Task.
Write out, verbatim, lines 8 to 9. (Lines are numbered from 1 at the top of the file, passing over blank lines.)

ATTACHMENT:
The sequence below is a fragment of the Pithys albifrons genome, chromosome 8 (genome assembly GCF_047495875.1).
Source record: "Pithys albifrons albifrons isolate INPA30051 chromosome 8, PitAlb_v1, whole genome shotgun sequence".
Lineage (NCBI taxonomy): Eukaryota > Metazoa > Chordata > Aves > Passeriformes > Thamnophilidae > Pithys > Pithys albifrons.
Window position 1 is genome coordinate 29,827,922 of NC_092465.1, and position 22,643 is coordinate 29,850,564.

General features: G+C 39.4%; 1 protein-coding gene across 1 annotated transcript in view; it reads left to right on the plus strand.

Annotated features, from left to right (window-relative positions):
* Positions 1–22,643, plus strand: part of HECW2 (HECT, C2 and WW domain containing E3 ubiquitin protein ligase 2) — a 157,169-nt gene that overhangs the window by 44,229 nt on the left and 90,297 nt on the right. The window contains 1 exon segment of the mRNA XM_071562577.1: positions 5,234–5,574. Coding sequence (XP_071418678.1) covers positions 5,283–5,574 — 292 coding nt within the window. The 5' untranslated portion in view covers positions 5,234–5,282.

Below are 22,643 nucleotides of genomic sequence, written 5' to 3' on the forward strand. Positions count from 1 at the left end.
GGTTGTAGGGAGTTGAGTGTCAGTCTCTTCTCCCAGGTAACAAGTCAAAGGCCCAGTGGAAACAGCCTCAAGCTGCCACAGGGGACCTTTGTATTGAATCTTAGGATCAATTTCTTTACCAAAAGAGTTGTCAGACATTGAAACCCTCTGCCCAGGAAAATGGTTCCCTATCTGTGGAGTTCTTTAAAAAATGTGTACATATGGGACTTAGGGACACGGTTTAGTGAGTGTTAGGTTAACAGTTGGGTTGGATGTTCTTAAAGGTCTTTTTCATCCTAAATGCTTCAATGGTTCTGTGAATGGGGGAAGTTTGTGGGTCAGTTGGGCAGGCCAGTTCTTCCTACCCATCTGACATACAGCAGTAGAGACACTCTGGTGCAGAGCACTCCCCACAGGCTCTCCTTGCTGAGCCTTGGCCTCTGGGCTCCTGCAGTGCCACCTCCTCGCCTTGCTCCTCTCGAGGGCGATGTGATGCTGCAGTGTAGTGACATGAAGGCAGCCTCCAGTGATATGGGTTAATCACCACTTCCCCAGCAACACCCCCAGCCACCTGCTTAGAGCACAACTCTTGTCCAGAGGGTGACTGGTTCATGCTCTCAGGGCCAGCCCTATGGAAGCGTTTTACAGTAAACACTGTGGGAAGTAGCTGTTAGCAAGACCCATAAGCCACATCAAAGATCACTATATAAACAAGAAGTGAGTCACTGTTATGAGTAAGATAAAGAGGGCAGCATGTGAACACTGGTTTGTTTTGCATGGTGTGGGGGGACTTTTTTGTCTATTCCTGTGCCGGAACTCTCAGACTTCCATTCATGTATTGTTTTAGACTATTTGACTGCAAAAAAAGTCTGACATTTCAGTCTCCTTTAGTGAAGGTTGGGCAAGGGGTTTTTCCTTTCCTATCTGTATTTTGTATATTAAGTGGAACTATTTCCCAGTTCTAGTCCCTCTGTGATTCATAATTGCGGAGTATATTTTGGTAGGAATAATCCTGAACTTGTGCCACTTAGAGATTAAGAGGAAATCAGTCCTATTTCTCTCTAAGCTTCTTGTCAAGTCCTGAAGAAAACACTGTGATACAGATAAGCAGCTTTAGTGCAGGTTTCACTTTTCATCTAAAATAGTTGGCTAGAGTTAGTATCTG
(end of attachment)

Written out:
Below are 22,643 nucleotides of genomic sequence, written 5' to 3' on the forward strand. Positions count from 1 at the left end.
GGTTGTAGGGAGTTGAGTGTCAGTCTCTTCTCCCAGGTAACAAGTCAAAGGCCCAGTGGAAACAGCCTCAAGCTGCCACAGGGGACCTTTGTATTGAATCTTAGGATCAATTTCTTTACCAAAAGAGTTGTCAGACATTGAAACCCTCTGCCCAGGAAAATGGTTCCCTATCTGTGGAGTTCTTTAAAAAATGTGTACATATGGGACTTAGGGACACGGTTTAGTGAGTGTTAGGTTAACAGTTGGGTTGGATGTTCTTAAAGGTCTTTTTCATCCTAAATGCTTCAATGGTTCTGTGAATGGGGGAAGTTTGTGGGTCAGTTGGGCAGGCCAGTTCTTCCTACCCATCTGACATACAGCAGTAGAGACACTCTGGTGCAGAGCACTCCCCACAGGCTCTCCTTGCTGAGCCTTGGCCTCTGGGCTCCTGCAGTGCCACCTCCTCGCCTTGCTCCTCTCGAGGGCGATGTGATGCTGCAGTGTAGTGACATGAAGGCAGCCTCCAGTGATATGGGTTAATCACCACTTCCCCAGCAACACCCCCAGCCACCTGCTTAGAGCACAACTCTTGTCCAGAGGGTGACTGGTTCATGCTCTCAGGGCCAGCCCTATGGAAGCGTTTTACAGTAAACACTGTGGGAAGTAGCTGTTAGCAAGACCCATAAGCCACATCAAAGATCACTATATAAACAAGAAGTGAGTCACTGTTATGAGTAAGATAAAGAGGGCAGCATGTGAACACTGGTTTGTTTTGCATGGTGTGGGGGGACTTTTTTGTCTATTCCTGTGCCGGAACTCTCAGACTTCCATTCATGTATTGTTTTAGACTATTTGACTGCAAAAAAAGTCTGACATTTCAGTCTCCTTTAGTGAAGGTTGGGCAAGGGGTTTTTCCTTTCCTATCTGTATTTTGTATATTAAGTGGAACTATTTCCCAGTTCTAGTCCCTCTGTGATTCATAATTGCGGAGTATATTTTGGTAGGAATAATCCTGAACTTGTGCCACTTAGAGATTAAGAGGAAATCAGTCCTATTTCTCTCTAAGCTTCTTGTCAAGTCCTGAAGAAAACACTGTGATACAGATAAGCAGCTTTAGTGCAGGTTTCACTTTTCATCTAAAATAGTTGGCTAGAGTTAGTATCTG